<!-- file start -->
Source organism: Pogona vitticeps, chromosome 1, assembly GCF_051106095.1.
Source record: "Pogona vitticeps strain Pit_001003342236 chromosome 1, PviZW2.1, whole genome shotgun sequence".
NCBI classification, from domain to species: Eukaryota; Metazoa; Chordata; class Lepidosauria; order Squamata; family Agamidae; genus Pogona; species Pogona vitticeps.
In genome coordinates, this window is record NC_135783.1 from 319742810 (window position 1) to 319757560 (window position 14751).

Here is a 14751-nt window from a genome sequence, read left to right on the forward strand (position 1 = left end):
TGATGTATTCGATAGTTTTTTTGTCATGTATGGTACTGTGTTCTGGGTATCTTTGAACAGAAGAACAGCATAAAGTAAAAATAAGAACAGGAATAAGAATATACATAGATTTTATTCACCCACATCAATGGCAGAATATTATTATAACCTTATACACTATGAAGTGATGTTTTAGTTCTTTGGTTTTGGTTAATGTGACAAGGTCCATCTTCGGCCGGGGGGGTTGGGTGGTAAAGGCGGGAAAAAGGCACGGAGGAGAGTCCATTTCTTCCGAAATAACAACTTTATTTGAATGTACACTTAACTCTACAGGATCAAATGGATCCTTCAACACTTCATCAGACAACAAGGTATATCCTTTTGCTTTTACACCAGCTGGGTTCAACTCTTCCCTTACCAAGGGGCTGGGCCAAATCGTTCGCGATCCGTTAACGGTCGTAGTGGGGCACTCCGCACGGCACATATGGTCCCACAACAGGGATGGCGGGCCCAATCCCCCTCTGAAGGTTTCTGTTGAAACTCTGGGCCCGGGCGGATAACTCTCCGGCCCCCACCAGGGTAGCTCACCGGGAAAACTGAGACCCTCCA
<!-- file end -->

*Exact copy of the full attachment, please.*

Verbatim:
Source organism: Pogona vitticeps, chromosome 1, assembly GCF_051106095.1.
Source record: "Pogona vitticeps strain Pit_001003342236 chromosome 1, PviZW2.1, whole genome shotgun sequence".
NCBI classification, from domain to species: Eukaryota; Metazoa; Chordata; class Lepidosauria; order Squamata; family Agamidae; genus Pogona; species Pogona vitticeps.
In genome coordinates, this window is record NC_135783.1 from 319742810 (window position 1) to 319757560 (window position 14751).

Here is a 14751-nt window from a genome sequence, read left to right on the forward strand (position 1 = left end):
TGATGTATTCGATAGTTTTTTTGTCATGTATGGTACTGTGTTCTGGGTATCTTTGAACAGAAGAACAGCATAAAGTAAAAATAAGAACAGGAATAAGAATATACATAGATTTTATTCACCCACATCAATGGCAGAATATTATTATAACCTTATACACTATGAAGTGATGTTTTAGTTCTTTGGTTTTGGTTAATGTGACAAGGTCCATCTTCGGCCGGGGGGGTTGGGTGGTAAAGGCGGGAAAAAGGCACGGAGGAGAGTCCATTTCTTCCGAAATAACAACTTTATTTGAATGTACACTTAACTCTACAGGATCAAATGGATCCTTCAACACTTCATCAGACAACAAGGTATATCCTTTTGCTTTTACACCAGCTGGGTTCAACTCTTCCCTTACCAAGGGGCTGGGCCAAATCGTTCGCGATCCGTTAACGGTCGTAGTGGGGCACTCCGCACGGCACATATGGTCCCACAACAGGGATGGCGGGCCCAATCCCCCTCTGAAGGTTTCTGTTGAAACTCTGGGCCCGGGCGGATAACTCTCCGGCCCCCACCAGGGTAGCTCACCGGGAAAACTGAGACCCTCCA